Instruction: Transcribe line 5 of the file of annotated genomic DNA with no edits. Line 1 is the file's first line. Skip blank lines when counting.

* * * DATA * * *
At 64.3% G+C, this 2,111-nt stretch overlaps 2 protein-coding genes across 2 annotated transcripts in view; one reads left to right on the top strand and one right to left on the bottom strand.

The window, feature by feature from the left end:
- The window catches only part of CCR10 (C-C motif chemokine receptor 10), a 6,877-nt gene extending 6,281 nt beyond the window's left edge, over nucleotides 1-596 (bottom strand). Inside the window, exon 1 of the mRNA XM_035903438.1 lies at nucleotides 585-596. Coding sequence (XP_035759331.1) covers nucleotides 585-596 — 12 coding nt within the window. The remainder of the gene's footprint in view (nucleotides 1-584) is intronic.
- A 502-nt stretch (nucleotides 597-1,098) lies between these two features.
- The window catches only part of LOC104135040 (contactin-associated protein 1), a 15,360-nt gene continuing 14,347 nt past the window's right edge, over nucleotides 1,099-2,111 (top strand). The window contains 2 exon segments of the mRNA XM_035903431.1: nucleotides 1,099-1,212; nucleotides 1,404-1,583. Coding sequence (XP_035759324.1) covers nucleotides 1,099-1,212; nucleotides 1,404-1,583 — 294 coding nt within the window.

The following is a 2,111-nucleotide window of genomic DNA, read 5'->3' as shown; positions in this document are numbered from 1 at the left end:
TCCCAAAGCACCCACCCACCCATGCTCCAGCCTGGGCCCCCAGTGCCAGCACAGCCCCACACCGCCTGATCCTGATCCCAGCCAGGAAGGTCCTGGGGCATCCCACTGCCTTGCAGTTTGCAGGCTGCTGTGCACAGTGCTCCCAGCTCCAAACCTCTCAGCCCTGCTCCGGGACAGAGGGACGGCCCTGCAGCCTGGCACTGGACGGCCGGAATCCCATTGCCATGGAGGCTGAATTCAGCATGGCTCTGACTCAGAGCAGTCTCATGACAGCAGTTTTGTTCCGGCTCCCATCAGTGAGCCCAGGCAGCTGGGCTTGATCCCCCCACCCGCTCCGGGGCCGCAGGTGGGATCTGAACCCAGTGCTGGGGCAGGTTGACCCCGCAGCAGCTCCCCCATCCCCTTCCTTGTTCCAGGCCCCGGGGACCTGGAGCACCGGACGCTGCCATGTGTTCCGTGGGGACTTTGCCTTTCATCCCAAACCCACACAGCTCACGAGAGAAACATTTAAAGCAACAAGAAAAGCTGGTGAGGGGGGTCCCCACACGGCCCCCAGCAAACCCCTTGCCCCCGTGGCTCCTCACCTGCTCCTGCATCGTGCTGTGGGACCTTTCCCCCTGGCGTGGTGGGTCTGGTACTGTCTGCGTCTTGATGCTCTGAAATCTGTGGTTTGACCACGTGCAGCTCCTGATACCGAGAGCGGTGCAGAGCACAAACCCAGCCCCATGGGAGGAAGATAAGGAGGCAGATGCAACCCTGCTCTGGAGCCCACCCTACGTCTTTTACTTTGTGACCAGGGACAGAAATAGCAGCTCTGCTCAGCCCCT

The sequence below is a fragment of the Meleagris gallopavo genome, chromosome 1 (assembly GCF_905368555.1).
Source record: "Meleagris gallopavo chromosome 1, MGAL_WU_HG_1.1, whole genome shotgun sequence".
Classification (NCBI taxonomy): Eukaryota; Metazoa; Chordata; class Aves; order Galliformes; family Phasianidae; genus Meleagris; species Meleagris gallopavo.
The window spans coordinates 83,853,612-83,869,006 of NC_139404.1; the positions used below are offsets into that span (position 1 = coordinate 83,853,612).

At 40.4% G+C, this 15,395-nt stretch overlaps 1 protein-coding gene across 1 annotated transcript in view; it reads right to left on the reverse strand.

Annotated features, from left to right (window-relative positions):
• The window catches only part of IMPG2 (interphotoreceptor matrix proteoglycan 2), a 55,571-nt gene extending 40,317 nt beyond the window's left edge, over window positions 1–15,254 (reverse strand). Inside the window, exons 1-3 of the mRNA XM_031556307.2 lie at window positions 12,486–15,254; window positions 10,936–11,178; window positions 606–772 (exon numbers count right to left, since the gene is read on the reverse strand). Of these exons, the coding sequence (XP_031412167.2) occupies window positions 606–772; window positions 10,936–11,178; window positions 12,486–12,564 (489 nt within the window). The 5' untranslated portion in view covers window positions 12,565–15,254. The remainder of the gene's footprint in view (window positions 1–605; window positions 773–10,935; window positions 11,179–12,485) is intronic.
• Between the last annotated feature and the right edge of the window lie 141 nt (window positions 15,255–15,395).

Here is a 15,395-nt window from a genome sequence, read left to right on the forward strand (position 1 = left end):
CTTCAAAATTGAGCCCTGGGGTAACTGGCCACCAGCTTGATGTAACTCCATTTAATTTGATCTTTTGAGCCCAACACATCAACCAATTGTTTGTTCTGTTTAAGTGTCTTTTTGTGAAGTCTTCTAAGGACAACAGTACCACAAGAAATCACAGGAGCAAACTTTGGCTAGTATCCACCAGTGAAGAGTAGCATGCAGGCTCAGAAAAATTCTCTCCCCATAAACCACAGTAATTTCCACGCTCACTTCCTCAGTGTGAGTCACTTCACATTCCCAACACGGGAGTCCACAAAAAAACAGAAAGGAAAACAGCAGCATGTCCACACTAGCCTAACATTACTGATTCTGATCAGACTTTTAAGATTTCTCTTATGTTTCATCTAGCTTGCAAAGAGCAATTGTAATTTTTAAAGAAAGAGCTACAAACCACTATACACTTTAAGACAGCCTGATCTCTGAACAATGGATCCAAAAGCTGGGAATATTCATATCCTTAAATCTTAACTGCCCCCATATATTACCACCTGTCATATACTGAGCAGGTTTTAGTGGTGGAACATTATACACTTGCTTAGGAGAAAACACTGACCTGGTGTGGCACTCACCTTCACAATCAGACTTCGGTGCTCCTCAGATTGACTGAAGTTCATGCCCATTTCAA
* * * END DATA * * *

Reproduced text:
- The window catches only part of LOC104135040 (contactin-associated protein 1), a 15,360-nt gene continuing 14,347 nt past the window's right edge, over nucleotides 1,099-2,111 (top strand). The window contains 2 exon segments of the mRNA XM_035903431.1: nucleotides 1,099-1,212; nucleotides 1,404-1,583. Coding sequence (XP_035759324.1) covers nucleotides 1,099-1,212; nucleotides 1,404-1,583 — 294 coding nt within the window.